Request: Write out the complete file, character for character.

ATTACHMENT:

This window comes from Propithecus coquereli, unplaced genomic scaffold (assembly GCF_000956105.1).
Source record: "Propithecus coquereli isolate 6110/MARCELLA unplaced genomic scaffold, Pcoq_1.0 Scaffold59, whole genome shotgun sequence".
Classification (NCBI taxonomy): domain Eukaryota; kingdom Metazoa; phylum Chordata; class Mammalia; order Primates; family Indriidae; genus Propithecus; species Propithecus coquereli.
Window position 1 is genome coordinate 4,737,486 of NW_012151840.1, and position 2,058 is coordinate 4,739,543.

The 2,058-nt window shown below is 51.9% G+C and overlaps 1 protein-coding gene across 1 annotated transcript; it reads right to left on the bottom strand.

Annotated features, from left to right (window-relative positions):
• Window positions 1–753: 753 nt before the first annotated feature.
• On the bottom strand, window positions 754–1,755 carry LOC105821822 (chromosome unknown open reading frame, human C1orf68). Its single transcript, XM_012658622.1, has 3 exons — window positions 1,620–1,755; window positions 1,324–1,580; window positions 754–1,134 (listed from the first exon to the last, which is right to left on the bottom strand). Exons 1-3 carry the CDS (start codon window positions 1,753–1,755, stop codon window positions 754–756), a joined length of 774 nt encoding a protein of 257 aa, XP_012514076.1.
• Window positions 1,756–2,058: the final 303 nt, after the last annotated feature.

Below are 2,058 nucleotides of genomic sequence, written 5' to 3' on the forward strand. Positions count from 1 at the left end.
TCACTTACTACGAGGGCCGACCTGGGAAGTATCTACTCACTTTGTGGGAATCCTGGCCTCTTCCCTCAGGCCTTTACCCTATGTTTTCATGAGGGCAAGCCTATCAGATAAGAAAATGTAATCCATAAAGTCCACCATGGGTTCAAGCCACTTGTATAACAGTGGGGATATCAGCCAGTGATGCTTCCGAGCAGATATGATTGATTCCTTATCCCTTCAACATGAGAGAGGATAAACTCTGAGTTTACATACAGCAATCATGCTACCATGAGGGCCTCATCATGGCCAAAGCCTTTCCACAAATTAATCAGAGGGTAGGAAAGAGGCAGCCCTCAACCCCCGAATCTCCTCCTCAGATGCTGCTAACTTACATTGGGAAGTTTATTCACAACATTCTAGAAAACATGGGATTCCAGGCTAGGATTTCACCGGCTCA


This window comes from Propithecus coquereli, unplaced genomic scaffold (assembly GCF_000956105.1).
Source record: "Propithecus coquereli isolate 6110/MARCELLA unplaced genomic scaffold, Pcoq_1.0 Scaffold59, whole genome shotgun sequence".
Classification (NCBI taxonomy): domain Eukaryota; kingdom Metazoa; phylum Chordata; class Mammalia; order Primates; family Indriidae; genus Propithecus; species Propithecus coquereli.
Window position 1 is genome coordinate 4,737,486 of NW_012151840.1, and position 2,058 is coordinate 4,739,543.

The 2,058-nt window shown below is 51.9% G+C and overlaps 1 protein-coding gene across 1 annotated transcript; it reads right to left on the bottom strand.

Annotated features, from left to right (window-relative positions):
• Window positions 1–753: 753 nt before the first annotated feature.
• On the bottom strand, window positions 754–1,755 carry LOC105821822 (chromosome unknown open reading frame, human C1orf68). Its single transcript, XM_012658622.1, has 3 exons — window positions 1,620–1,755; window positions 1,324–1,580; window positions 754–1,134 (listed from the first exon to the last, which is right to left on the bottom strand). Exons 1-3 carry the CDS (start codon window positions 1,753–1,755, stop codon window positions 754–756), a joined length of 774 nt encoding a protein of 257 aa, XP_012514076.1.
• Window positions 1,756–2,058: the final 303 nt, after the last annotated feature.

Below are 2,058 nucleotides of genomic sequence, written 5' to 3' on the forward strand. Positions count from 1 at the left end.
TCACTTACTACGAGGGCCGACCTGGGAAGTATCTACTCACTTTGTGGGAATCCTGGCCTCTTCCCTCAGGCCTTTACCCTATGTTTTCATGAGGGCAAGCCTATCAGATAAGAAAATGTAATCCATAAAGTCCACCATGGGTTCAAGCCACTTGTATAACAGTGGGGATATCAGCCAGTGATGCTTCCGAGCAGATATGATTGATTCCTTATCCCTTCAACATGAGAGAGGATAAACTCTGAGTTTACATACAGCAATCATGCTACCATGAGGGCCTCATCATGGCCAAAGCCTTTCCACAAATTAATCAGAGGGTAGGAAAGAGGCAGCCCTCAACCCCCGAATCTCCTCCTCAGATGCTGCTAACTTACATTGGGAAGTTTATTCACAACATTCTAGAAAACATGGGATTCCAGGCTAGGATTTCACCGGCTCA